The February 2009 edition of Intercom is now available. Read their lead article – Fountains of Faith – Grandparents’ and view the Contents page.

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Material published here with kind permission of the editor.

February 2009 issue

Click on link to view Intercom cover Feb 2009

Click on link to view Intercom contents Feb 2009

Click on link to view article below as pdf – Fountains_of_faith – Grandparents

Fountains of Faith: Grandparents

Bernie Moloney highlights the role of grandparents
in passing on the faith to their grandchildren

I did not know my grandparents. They were dead long before I was born. But I did have the blessing of knowing John. He lived and worked with my family for twenty-five years, and for another twenty-five years before that he lived and worked with my mother’s family. And so, as I was growing up, John was a grandfather figure in my life. I still vividly recall, and draw from, the wisdom and the lessons he taught me about right living.

For the past fifteen years I have told each and every group of my Sixth Year students about John. The story is a winner with them. They can relate to the John-and-Bernie story through their experience of their own grandparents and grandparent figures.

Because of my story about John countless students and past students have told me about their grandparents (or grandparent figures) alive or dead. I have learned a lot from what they have told me. I would like to share it with my brother priests and others engaged in ministry within our parish and school communities.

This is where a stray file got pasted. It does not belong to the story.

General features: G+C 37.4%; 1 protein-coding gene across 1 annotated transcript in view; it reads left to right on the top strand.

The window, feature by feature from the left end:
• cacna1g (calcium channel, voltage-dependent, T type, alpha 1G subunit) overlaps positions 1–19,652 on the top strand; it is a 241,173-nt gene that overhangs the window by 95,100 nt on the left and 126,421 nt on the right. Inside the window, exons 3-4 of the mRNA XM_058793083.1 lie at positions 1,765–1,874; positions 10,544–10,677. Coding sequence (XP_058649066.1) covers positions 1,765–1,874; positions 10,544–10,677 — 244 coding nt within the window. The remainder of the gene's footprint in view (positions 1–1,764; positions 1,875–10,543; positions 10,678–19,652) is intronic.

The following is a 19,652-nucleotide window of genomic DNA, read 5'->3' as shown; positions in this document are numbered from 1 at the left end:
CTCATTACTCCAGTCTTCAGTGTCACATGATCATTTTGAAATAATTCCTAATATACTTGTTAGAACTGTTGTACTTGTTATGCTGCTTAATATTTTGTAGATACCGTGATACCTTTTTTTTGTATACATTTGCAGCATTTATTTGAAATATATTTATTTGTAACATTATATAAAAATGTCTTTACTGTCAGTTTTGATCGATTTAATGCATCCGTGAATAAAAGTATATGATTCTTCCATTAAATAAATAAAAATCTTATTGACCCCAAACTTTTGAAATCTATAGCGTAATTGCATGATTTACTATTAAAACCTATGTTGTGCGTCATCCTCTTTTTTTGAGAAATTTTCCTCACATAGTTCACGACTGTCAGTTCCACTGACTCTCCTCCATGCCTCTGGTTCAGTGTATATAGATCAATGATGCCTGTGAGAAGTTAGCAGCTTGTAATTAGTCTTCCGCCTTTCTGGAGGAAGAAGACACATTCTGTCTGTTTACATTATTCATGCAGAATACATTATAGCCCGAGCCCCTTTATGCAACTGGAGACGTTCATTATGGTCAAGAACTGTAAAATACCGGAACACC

Not every grandparent-grandchild relationship is rosy. Yet, by-and-large, the young experience the senior family members as admirable, non-threatening, and benign. There is little of the tension that can be a periodic part of the teenager-parent relationship. Grandparents’ homes are usually perceived as safe havens.

Grandparents tend to have more time to spare than do parents. By nature they are less hurried. He’s always there.’ She was always at home when I called.’ They listen to me.’ These are common comments about grandparents. Others are: They’re great for the prayers.’ He’d never miss Mass.’ I say the Angelus with her every evening.’ They said he was a great neighbour.’

This brings me to a crucial point. I believe that within the Church in Ireland today grandparents have a major role to play in passing on a living faith to the rising generation. In general, the grey-haired generation (of which I am a member) have a faith that has been tested and seasoned by life, still know and say prayers, appreciate the Mass and the sacraments, know the core Christian doctrines and try to live by a set of principles that echo the Gospel and the Commandments. Many have seen their own sons and daughters become slack about some, or all, of this menu. And so they wish to reach out and in some way compensate their grandchildren for this slackness.

While they are still with us, the time has come for the Church community to consciously harness the reservoir of faith that resides in our senior members. First of all, we need to highlight for them and explore with them the power for good that lies within themselves. In the world of Christian faith, they are not past it’. We need to alert them to their good standing and credibility in the eyes of their grandchildren, and encourage them to openly share their faith and prayer lives with the young. Simple strategies are needed that will give the seniors platforms from which to reach out to the juveniles.